Blog June 15, 2015 by

St Giles

Tips on How to Improve your Cambridge English First (FCE) Writing Score

Although you may be able to write very accurately, and use a wide range of vocabulary and grammatical structures, this is not the only thing you need to consider when planning and writing Cambridge English First Exam (FCE) tasks.

It is important to know the marking criteria the examiners will use, as this will help you to improve on your overall writing score:


  • Have you answered all parts of the question? – If you have included everything that the task has asked you to, it is quite easy to get a maximum score of 5 for this part.
  • If your writing is too long or short, then you will lose marks. To make a good guess of how many words you write, count the number you have written on one line then multiply by the number of lines you have, rather than trying to count them all – it takes too much time!
  • For writing part 1, make sure you add one of your own ideas. If you only include the two points you have been given you cannot get full marks.
  • When writing an essay in task 1, make sure that you include your own opinion on the topic, don’t sit on the fence!

Communicative Achievement

  • This category is about the effect your writing has on the reader. Think about who your target reader is – a friend, a teacher, an employer, someone your own age or someone older?
  • Are you using the right register? If you are writing to a friend, use informal language e.g. contractions, phrasal verbs. If you are writing a letter of application you need to use formal language – no contractions, passive forms and frequently-used fixed expressions such as ‘Yours Sincerely’ or ‘Yours Faithfully’, depending on if we know the name of the person we are writing to. Make sure that you know what register of language you need for each of the different tasks, and very importantly DON’T mix these up!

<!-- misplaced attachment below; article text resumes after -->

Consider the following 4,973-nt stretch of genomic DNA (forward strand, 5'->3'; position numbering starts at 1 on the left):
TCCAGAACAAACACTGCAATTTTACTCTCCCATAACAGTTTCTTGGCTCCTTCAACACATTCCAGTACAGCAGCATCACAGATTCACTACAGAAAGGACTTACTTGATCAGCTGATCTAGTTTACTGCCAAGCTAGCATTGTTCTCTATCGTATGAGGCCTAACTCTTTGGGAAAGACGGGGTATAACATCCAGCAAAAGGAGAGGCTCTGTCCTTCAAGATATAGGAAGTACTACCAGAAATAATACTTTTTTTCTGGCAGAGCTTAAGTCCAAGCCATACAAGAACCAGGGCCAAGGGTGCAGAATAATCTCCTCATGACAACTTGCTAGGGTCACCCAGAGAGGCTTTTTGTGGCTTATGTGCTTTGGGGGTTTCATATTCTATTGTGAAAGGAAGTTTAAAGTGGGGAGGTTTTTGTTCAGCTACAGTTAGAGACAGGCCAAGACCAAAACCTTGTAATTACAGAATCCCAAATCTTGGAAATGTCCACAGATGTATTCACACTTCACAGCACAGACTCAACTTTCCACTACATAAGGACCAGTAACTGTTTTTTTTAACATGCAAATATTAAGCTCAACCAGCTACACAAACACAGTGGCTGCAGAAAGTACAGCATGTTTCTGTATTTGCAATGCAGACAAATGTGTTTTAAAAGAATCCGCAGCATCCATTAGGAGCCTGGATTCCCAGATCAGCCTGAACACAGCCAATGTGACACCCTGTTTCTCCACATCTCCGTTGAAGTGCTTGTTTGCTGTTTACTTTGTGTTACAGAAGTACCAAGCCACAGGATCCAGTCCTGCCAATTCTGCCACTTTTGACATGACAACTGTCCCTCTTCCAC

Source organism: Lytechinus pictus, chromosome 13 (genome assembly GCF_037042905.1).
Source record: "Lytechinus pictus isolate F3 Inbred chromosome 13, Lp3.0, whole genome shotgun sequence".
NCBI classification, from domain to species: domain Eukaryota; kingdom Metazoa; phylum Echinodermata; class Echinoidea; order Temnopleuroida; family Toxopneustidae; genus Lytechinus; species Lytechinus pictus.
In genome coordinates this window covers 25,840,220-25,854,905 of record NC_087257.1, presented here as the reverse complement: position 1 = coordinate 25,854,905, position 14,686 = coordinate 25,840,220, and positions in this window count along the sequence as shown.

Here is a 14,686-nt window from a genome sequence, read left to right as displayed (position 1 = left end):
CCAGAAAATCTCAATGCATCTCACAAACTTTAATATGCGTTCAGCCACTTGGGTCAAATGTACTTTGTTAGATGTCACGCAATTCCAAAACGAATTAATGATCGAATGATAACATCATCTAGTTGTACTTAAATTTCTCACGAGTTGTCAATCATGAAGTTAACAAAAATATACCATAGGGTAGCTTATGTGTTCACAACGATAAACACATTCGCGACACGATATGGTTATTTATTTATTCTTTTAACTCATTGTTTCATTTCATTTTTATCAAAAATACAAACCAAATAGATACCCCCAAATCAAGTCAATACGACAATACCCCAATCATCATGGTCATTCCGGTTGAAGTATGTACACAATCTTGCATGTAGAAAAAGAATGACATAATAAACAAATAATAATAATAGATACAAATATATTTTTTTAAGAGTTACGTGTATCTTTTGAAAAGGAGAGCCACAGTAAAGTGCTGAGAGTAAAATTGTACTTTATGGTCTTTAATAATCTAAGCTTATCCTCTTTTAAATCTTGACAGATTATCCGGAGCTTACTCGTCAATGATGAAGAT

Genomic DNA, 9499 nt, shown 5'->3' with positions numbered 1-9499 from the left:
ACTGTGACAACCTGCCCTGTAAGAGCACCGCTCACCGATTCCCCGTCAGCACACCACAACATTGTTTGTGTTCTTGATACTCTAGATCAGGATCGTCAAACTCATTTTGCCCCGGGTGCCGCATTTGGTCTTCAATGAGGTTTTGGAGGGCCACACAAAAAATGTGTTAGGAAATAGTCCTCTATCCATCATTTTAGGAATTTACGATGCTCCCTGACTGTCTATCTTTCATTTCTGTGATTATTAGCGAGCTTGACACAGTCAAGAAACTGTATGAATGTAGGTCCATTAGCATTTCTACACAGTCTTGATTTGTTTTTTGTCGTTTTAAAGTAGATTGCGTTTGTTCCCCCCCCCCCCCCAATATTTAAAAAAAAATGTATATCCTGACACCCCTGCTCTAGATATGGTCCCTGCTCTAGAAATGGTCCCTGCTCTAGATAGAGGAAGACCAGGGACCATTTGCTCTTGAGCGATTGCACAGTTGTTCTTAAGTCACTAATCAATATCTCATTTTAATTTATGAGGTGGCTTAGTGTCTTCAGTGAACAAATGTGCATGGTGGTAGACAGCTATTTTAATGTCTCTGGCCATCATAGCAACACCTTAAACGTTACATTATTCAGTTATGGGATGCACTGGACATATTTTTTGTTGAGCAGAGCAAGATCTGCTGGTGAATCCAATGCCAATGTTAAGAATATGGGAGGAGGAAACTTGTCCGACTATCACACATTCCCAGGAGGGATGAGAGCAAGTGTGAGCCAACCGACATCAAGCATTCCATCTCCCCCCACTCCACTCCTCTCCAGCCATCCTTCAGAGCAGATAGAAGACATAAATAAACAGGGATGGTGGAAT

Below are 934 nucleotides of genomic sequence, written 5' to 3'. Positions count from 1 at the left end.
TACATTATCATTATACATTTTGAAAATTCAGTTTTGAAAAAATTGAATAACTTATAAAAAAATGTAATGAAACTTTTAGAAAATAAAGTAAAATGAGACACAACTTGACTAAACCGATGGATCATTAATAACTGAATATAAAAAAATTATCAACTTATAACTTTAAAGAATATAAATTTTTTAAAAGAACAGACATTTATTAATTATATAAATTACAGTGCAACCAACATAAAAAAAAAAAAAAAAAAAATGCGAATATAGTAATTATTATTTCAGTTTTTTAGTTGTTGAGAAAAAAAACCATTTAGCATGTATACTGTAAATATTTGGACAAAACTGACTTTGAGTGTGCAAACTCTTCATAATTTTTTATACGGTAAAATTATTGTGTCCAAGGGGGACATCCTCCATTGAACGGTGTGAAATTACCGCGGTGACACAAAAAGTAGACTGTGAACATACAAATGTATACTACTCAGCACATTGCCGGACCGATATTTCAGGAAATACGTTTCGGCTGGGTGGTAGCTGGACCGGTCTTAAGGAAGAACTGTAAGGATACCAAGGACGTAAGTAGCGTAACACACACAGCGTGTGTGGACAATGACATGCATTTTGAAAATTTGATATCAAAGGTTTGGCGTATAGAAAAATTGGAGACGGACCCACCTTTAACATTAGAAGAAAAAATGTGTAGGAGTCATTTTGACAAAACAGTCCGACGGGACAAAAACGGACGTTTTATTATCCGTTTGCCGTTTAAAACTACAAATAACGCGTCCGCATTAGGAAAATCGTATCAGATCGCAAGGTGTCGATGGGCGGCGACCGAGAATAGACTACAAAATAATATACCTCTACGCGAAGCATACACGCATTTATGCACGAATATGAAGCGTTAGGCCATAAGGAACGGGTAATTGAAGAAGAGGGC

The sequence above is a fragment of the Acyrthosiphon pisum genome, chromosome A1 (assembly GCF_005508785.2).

• Examiners will look at the layout of your writing too. For example, when writing a report, we divide into sections with headings/titles. We usually start with an introduction, and finish with recommendations. With an article, you should write a title – if there isn’t one given, make up your own.
  • In your part 1 essay, a good recommendation is to include a rhetorical question in your introduction, e.g. ‘Is it really a good idea to protect endangered species by keeping them in zoos?’


  • This category refers to how your ideas are organised. Paragraphs make it easier to read your text. Have you divided your work into paragraphs? Are these paragraphs logical?
  • Punctuation is also important. Are your sentences too long? Have you included commas, full stops and capital letters? Check that you use capital letters for words that you maybe don’t in your own language, for example days of the week and the pronoun ‘I’.
  • Make sure that you use a range of linking words and expressions to join your ideas together. You may need these to add to ideas, such as furthermore, in addition; to contrast different opinions such as however, on the other hand; or to structure your ideas e.g. firstly, secondly, finally, to sum up. Try to learn how to use four or five of these correctly.


  • Language refers to your use of grammar and vocabulary. Try to use a mix of simple and more complex grammatical forms, such as conditionals, passives, gerunds, relative clauses, inversion and reported speech where appropriate. Examiners will give you points for more complicated language even if it isn’t completely correct.
  • Try to use a mix of tenses if you can. Think about perfect and continuous forms, don’t just write in present and past simple.
  • You will gain points for using less common vocabulary, so try to learn synonyms and different expressions for common words. Look at your writing texts and identify words you use and repeat often and find alternatives.
  • Spelling is marked under language. Make sure that you have time in the exam to read what you have written and correct any mistakes you have made. While you are preparing for the exam, identify words you have spelt wrongly and make sure you correct them and log them in your vocabulary book.


  • Make sure you write a plan before you start. Examiners will look at your plan if you haven’t finished the task, and may be able to give you points for content and language based on this. It also shows you are organised.
  • Write in pen, NOT PENCIL as it is extremely difficult to read. Write clearly. If the examiner cannot read your handwriting they will mark it 0.

Find more English Language Tips or find out how to study for a Cambridge English First exam at St Giles Brighton.

Brighton Class